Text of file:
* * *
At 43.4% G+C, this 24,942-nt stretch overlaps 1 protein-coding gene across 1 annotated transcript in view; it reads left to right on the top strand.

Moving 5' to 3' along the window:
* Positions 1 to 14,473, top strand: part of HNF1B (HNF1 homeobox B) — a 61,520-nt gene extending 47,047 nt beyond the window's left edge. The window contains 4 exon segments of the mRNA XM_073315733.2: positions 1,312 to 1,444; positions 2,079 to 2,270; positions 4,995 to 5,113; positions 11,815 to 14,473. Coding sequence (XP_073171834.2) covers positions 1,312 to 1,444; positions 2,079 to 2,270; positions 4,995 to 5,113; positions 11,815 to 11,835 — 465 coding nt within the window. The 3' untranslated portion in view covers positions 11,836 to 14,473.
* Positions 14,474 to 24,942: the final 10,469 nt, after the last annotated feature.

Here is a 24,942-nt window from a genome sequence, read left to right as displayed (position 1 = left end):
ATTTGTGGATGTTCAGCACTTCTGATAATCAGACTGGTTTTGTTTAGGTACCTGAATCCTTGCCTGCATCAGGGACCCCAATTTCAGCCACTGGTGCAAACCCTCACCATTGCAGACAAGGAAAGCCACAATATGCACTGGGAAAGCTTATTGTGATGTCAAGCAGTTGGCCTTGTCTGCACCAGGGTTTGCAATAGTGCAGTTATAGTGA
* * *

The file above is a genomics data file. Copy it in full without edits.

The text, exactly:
At 43.4% G+C, this 24,942-nt stretch overlaps 1 protein-coding gene across 1 annotated transcript in view; it reads left to right on the top strand.

Moving 5' to 3' along the window:
* Positions 1 to 14,473, top strand: part of HNF1B (HNF1 homeobox B) — a 61,520-nt gene extending 47,047 nt beyond the window's left edge. The window contains 4 exon segments of the mRNA XM_073315733.2: positions 1,312 to 1,444; positions 2,079 to 2,270; positions 4,995 to 5,113; positions 11,815 to 14,473. Coding sequence (XP_073171834.2) covers positions 1,312 to 1,444; positions 2,079 to 2,270; positions 4,995 to 5,113; positions 11,815 to 11,835 — 465 coding nt within the window. The 3' untranslated portion in view covers positions 11,836 to 14,473.
* Positions 14,474 to 24,942: the final 10,469 nt, after the last annotated feature.

Here is a 24,942-nt window from a genome sequence, read left to right as displayed (position 1 = left end):
ATTTGTGGATGTTCAGCACTTCTGATAATCAGACTGGTTTTGTTTAGGTACCTGAATCCTTGCCTGCATCAGGGACCCCAATTTCAGCCACTGGTGCAAACCCTCACCATTGCAGACAAGGAAAGCCACAATATGCACTGGGAAAGCTTATTGTGATGTCAAGCAGTTGGCCTTGTCTGCACCAGGGTTTGCAATAGTGCAGTTATAGTGA